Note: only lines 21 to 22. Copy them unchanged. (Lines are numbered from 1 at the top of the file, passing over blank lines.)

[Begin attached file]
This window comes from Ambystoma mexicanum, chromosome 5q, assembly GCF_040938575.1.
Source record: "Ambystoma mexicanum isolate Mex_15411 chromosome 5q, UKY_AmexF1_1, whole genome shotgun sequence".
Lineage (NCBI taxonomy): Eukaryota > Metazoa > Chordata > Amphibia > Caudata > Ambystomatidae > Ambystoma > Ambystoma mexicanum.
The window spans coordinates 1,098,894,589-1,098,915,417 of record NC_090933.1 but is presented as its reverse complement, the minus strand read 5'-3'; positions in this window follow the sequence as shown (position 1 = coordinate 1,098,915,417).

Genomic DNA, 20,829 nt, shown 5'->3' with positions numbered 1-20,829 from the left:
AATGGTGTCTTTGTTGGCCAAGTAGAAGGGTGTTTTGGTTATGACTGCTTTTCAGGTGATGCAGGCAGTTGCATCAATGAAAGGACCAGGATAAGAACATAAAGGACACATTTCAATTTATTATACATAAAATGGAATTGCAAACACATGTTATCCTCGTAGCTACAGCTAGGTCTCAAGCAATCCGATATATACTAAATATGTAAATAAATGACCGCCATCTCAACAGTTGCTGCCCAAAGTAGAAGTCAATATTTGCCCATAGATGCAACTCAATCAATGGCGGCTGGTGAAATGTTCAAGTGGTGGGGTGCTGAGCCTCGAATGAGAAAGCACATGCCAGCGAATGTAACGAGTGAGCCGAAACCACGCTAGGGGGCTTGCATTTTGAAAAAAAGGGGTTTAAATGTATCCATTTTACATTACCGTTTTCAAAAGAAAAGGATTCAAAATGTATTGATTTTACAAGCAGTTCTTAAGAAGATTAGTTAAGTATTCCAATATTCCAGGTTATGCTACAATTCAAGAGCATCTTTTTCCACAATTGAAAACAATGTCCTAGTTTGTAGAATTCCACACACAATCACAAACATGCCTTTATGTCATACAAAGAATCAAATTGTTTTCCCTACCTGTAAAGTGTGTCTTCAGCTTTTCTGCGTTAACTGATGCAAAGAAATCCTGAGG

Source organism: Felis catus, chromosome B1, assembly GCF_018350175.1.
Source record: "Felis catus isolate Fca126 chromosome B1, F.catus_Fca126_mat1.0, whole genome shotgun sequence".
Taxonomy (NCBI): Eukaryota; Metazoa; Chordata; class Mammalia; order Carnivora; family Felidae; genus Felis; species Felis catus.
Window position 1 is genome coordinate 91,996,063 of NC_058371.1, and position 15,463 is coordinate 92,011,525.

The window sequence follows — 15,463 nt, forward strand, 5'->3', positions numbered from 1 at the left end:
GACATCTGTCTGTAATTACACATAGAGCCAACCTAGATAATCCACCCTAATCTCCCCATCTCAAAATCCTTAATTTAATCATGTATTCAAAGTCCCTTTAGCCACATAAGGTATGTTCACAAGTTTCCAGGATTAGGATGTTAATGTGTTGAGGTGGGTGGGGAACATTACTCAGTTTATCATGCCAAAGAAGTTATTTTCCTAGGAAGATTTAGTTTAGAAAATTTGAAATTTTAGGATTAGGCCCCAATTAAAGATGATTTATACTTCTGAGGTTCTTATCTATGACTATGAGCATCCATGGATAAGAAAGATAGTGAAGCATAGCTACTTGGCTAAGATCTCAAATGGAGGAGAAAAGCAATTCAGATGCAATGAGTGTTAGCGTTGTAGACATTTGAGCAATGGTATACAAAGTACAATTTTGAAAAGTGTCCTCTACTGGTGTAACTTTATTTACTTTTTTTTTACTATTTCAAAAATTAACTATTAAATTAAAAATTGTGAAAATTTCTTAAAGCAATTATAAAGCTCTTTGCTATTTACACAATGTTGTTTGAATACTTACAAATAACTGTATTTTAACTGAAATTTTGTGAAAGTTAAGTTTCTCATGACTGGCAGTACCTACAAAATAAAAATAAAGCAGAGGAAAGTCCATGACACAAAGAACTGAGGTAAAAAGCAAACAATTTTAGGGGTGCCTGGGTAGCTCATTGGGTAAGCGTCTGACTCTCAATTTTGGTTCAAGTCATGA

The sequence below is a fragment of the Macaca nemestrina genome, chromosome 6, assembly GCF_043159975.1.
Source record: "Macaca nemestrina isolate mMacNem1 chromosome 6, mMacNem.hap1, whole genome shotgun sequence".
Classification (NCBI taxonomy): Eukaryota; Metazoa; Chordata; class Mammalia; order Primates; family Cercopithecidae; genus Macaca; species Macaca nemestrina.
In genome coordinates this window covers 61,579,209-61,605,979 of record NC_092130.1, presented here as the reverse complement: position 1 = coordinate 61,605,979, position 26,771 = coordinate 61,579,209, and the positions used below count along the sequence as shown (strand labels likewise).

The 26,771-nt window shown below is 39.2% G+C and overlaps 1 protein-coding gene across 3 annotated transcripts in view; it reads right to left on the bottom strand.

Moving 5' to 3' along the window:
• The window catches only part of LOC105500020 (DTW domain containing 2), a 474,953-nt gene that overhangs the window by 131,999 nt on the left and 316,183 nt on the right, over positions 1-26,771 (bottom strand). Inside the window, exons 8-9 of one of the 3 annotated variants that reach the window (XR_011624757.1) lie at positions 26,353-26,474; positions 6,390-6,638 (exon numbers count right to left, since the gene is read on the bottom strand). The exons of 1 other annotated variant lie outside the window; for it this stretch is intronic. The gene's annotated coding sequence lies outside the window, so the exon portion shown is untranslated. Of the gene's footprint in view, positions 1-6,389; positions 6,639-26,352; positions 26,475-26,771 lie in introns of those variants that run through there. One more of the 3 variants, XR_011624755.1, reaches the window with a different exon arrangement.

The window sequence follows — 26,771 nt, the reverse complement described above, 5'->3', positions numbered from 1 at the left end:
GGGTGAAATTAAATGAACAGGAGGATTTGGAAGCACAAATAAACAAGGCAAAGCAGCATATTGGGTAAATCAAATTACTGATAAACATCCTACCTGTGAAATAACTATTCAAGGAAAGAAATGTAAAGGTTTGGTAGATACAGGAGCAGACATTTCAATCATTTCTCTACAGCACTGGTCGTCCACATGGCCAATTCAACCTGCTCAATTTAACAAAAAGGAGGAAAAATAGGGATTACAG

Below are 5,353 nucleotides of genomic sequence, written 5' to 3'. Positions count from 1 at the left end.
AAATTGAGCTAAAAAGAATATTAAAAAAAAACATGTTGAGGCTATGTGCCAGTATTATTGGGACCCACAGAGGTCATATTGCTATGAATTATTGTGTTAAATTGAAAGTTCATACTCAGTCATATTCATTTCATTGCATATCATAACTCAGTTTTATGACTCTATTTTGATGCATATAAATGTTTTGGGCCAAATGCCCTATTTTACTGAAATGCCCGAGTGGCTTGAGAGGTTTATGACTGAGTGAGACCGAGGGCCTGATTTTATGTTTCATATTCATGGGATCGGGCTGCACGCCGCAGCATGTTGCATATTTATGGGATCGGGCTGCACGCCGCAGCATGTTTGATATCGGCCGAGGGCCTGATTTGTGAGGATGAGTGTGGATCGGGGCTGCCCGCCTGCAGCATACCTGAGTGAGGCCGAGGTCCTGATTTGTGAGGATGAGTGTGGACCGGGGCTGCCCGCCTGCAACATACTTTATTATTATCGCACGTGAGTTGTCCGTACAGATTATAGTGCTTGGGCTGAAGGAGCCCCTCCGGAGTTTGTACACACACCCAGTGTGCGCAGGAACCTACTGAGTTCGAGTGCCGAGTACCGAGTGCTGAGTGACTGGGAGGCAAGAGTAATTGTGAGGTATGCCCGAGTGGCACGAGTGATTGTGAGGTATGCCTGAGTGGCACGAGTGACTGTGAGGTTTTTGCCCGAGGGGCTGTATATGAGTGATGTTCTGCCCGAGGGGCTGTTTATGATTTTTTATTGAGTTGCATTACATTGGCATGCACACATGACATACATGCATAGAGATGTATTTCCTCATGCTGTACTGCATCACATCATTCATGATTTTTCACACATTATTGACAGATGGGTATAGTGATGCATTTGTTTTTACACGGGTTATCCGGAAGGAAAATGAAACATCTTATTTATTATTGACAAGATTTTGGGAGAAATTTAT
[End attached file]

GGGTGAAATTAAATGAACAGGAGGATTTGGAAGCACAAATAAACAAGGCAAAGCAGCATATTGGGTAAATCAAATTACTGATAAACATCCTACCTGTGAAATAACTATTCAAGGAAAGAAATGTAAAGGTTTGGTAGATACAGGAGCAGACATTTCAATCATTTCTCTACAGCACTGGTCGTCCACATGGCCAATTCAACCTGCTCAATTTAACAAAAAGGAGGAAAAATAGGGATTACAG

Below are 5,353 nucleotides of genomic sequence, written 5' to 3'. Positions count from 1 at the left end.